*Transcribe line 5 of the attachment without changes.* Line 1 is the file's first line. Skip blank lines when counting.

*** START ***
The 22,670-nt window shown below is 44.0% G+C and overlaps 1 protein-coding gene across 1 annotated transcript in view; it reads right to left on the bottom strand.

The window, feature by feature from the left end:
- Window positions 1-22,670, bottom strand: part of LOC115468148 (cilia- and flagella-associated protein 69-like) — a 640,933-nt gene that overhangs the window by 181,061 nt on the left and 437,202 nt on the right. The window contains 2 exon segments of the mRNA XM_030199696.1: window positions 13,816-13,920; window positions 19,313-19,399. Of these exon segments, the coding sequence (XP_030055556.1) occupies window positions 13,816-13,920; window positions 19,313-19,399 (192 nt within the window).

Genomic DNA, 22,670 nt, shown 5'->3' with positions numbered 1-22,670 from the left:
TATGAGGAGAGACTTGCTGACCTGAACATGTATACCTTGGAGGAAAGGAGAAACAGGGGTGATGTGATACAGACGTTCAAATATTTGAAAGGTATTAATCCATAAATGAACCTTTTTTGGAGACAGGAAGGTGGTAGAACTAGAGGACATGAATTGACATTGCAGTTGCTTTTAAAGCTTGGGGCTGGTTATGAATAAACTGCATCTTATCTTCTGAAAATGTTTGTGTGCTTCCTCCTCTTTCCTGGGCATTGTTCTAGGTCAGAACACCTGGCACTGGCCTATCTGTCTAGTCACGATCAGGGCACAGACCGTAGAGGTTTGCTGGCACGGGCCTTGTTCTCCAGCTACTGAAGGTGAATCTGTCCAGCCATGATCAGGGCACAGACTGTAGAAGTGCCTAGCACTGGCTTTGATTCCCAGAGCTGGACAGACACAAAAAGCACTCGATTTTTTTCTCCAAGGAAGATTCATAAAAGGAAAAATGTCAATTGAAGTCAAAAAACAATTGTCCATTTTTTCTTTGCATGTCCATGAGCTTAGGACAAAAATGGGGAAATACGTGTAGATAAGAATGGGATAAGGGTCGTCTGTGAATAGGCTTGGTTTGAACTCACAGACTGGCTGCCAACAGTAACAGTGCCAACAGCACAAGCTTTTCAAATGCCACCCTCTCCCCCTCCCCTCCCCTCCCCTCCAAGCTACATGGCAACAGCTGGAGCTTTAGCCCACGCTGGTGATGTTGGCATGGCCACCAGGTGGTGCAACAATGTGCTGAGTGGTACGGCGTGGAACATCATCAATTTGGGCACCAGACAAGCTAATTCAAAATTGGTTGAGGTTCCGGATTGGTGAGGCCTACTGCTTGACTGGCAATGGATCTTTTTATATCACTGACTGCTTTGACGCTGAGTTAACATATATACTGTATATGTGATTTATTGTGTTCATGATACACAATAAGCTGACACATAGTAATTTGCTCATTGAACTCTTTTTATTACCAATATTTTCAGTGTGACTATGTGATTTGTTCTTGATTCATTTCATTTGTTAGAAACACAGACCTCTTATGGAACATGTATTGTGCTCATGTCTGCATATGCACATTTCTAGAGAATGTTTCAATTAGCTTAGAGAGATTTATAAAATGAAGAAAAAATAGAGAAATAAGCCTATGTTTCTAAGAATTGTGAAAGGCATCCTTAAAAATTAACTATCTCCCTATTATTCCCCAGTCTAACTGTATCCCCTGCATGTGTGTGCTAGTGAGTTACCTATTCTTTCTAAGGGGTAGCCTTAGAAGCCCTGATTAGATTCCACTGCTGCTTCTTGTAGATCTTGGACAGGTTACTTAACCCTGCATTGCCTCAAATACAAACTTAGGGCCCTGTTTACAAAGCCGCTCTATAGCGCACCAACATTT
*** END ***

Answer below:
TATGAGGAGAGACTTGCTGACCTGAACATGTATACCTTGGAGGAAAGGAGAAACAGGGGTGATGTGATACAGACGTTCAAATATTTGAAAGGTATTAATCCATAAATGAACCTTTTTTGGAGACAGGAAGGTGGTAGAACTAGAGGACATGAATTGACATTGCAGTTGCTTTTAAAGCTTGGGGCTGGTTATGAATAAACTGCATCTTATCTTCTGAAAATGTTTGTGTGCTTCCTCCTCTTTCCTGGGCATTGTTCTAGGTCAGAACACCTGGCACTGGCCTATCTGTCTAGTCACGATCAGGGCACAGACCGTAGAGGTTTGCTGGCACGGGCCTTGTTCTCCAGCTACTGAAGGTGAATCTGTCCAGCCATGATCAGGGCACAGACTGTAGAAGTGCCTAGCACTGGCTTTGATTCCCAGAGCTGGACAGACACAAAAAGCACTCGATTTTTTTCTCCAAGGAAGATTCATAAAAGGAAAAATGTCAATTGAAGTCAAAAAACAATTGTCCATTTTTTCTTTGCATGTCCATGAGCTTAGGACAAAAATGGGGAAATACGTGTAGATAAGAATGGGATAAGGGTCGTCTGTGAATAGGCTTGGTTTGAACTCACAGACTGGCTGCCAACAGTAACAGTGCCAACAGCACAAGCTTTTCAAATGCCACCCTCTCCCCCTCCCCTCCCCTCCCCTCCAAGCTACATGGCAACAGCTGGAGCTTTAGCCCACGCTGGTGATGTTGGCATGGCCACCAGGTGGTGCAACAATGTGCTGAGTGGTACGGCGTGGAACATCATCAATTTGGGCACCAGACAAGCTAATTCAAAATTGGTTGAGGTTCCGGATTGGTGAGGCCTACTGCTTGACTGGCAATGGATCTTTTTATATCACTGACTGCTTTGACGCTGAGTTAACATATATACTGTATATGTGATTTATTGTGTTCATGATACACAATAAGCTGACACATAGTAATTTGCTCATTGAACTCTTTTTATTACCAATATTTTCAGTGTGACTATGTGATTTGTTCTTGATTCATTTCATTTGTTAGAAACACAGACCTCTTATGGAACATGTATTGTGCTCATGTCTGCATATGCACATTTCTAGAGAATGTTTCAATTAGCTTAGAGAGATTTATAAAATGAAGAAAAAATAGAGAAATAAGCCTATGTTTCTAAGAATTGTGAAAGGCATCCTTAAAAATTAACTATCTCCCTATTATTCCCCAGTCTAACTGTATCCCCTGCATGTGTGTGCTAGTGAGTTACCTATTCTTTCTAAGGGGTAGCCTTAGAAGCCCTGATTAGATTCCACTGCTGCTTCTTGTAGATCTTGGACAGGTTACTTAACCCTGCATTGCCTCAAATACAAACTTAGGGCCCTGTTTACAAAGCCGCTCTATAGCGCACCAACATTT